13. Limitation of Liability. If you have any basis for recovering damages (including breach of these Terms), you agree that your exclusive remedy is to recover, from ABC Cloud Provider or any affiliates, resellers, distributors, Third-Party Apps and Services providers, and vendors, direct damages up to an amount equal to your Services fee for the month during which the loss or breach occurred (or up to $10.00 if the Services are free). You can't recover any other damages or losses, including direct, consequential, lost profits, special, indirect, incidental, or punitive. These limitations and exclusions apply even if this remedy doesn't fully compensate you for any losses or fails of its essential purpose or if we knew or should have known about the possibility of the damages. To the maximum extent permitted by law, these limitations and exclusions apply to anything or any claims related to these Terms, the Services, or the software related to the Services.
How then, can any sane person conclude that if they are using "The Cloud" that their cloud provider is going to provide all the cyber protection they need? In fact, they need more cyber protection using the cloud because of the way the contract reads!
Getting insureds to read their cloud contracts is often an impossibility though for several reasons. First, who wants to read such a dense document? Second, who wants to read such a document only to learn they have more exposures? Ignorance is truly bliss. Let's stay ignorant and enjoy bliss while it lasts.
So, if you as a producer push too hard telling them to read the contract, the odds of making a sale decrease because you are destroying their bliss. Don't be a bliss destroyer.
Instead, offer to read their contracts for them and then, walk them through a contract that increases their risk of loss by asking question, after question, after question. DO NOT TELL THEM ANYTHING! They must conclude on their own they need cyber.
The only conclusive statement you can make is to say, "I can help. Would you like my help minimizing your exposure to uncovered cyber related events?"
Willful denial is one of the most intransigent psychological features of the human brain. Considerable research over the last ten years has been developed that when someone wants to believe something, something that may be totally wrong, that no statements work to change their minds. Interestingly, the more facts one presents, regardless of the situation whether it be political, or vaccines or cyber, the more people believe in the myth. In other words, if you present a fact, they will believe in the myth even more. They will deny reality harder.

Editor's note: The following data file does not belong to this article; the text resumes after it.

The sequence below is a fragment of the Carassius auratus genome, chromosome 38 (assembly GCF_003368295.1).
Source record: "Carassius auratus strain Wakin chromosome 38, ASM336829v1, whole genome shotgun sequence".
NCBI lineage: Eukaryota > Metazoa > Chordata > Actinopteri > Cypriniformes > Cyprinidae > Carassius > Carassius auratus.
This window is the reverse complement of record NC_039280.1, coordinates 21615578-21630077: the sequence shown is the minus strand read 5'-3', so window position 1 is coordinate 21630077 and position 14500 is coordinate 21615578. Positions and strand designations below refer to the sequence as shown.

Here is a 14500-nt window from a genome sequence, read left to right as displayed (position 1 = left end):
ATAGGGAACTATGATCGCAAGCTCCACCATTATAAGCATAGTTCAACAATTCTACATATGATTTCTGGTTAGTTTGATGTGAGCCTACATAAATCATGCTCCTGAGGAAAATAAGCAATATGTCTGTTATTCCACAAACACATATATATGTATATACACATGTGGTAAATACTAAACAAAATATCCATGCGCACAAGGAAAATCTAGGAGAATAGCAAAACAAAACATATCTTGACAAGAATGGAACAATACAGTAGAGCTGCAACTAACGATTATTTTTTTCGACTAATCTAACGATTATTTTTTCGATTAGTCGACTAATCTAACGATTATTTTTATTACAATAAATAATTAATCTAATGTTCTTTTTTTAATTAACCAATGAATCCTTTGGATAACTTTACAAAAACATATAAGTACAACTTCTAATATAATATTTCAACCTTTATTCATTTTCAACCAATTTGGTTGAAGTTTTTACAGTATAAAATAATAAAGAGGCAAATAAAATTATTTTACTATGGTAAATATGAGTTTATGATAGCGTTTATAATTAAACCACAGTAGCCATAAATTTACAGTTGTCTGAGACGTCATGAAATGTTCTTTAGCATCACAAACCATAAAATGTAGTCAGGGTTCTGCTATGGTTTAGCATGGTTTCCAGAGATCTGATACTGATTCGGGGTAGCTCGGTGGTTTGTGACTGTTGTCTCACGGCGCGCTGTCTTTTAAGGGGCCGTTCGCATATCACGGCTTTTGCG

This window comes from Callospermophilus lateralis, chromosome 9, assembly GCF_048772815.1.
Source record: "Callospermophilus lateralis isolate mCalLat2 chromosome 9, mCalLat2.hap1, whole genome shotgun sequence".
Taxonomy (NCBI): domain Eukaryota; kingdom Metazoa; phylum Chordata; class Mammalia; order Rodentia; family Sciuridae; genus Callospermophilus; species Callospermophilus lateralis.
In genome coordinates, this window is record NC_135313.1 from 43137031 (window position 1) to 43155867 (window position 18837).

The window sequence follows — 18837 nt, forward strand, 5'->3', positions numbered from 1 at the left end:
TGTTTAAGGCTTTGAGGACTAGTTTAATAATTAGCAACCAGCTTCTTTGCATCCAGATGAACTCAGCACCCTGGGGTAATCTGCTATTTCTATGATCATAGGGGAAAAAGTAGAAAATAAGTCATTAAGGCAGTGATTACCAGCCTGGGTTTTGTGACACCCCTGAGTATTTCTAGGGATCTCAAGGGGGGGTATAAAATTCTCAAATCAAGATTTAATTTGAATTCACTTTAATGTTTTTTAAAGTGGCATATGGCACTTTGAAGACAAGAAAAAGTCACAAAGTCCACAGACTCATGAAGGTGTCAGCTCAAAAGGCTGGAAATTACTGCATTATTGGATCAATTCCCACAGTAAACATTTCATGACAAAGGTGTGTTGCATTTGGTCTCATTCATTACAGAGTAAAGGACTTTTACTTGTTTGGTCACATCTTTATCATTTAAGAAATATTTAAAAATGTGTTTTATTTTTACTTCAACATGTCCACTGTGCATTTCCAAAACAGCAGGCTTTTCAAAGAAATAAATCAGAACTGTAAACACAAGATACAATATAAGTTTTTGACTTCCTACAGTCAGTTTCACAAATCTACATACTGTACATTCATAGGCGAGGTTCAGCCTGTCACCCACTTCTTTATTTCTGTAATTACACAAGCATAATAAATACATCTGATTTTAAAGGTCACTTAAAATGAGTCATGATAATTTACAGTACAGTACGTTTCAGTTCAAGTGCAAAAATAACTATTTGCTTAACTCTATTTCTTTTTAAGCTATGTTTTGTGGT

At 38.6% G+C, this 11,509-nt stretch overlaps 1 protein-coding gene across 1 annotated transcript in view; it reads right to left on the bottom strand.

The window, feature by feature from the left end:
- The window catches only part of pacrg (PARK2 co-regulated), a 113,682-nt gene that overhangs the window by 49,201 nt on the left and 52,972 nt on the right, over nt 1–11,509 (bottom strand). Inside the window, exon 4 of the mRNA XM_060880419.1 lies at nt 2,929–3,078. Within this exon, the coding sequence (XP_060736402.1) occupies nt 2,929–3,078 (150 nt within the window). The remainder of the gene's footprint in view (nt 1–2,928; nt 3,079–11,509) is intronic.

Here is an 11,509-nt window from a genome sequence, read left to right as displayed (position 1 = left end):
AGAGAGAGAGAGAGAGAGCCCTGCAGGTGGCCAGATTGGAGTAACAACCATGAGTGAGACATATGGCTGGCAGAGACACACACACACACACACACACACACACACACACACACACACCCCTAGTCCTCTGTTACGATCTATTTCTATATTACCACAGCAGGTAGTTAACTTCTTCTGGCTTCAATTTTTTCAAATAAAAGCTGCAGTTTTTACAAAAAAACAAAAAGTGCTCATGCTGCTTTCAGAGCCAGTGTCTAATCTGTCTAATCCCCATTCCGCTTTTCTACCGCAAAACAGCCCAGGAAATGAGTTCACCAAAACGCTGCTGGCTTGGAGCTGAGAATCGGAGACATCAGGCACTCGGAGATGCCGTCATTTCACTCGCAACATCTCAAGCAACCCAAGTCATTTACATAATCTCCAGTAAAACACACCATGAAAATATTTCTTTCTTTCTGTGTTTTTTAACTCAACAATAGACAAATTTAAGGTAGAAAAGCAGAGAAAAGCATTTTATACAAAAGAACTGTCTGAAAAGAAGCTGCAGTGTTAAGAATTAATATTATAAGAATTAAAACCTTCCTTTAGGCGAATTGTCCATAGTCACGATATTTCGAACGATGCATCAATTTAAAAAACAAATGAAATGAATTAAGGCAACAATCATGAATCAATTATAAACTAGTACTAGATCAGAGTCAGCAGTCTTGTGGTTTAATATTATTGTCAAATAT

To make sales in these situations then, barring them facing the harsh reality of a bad cyber claim resulting in their reality check, one can only ask questions. You can't even tell stories in situations like this because those stories are only apply to others, never, ever them. Questions are the only wedge to their rational brains that will work. Questions are the only way to hit the constructive emotional buttons. Everything else will hit the denial emotional buttons.
If you want to learn more about actual cyber coverages and how to communicate with your clients, let me know. I have a world class cyber education program.
NOTE: The information provided herein is intended for educational and informational purposes only and it represents only the views of the authors. It is not a recommendation that a particular course of action be followed. Burand Insurance Education, Burand & Associates, LLC and Chris Burand assume, and will have, no responsibility for liability or damage which may result from the use of any of this information.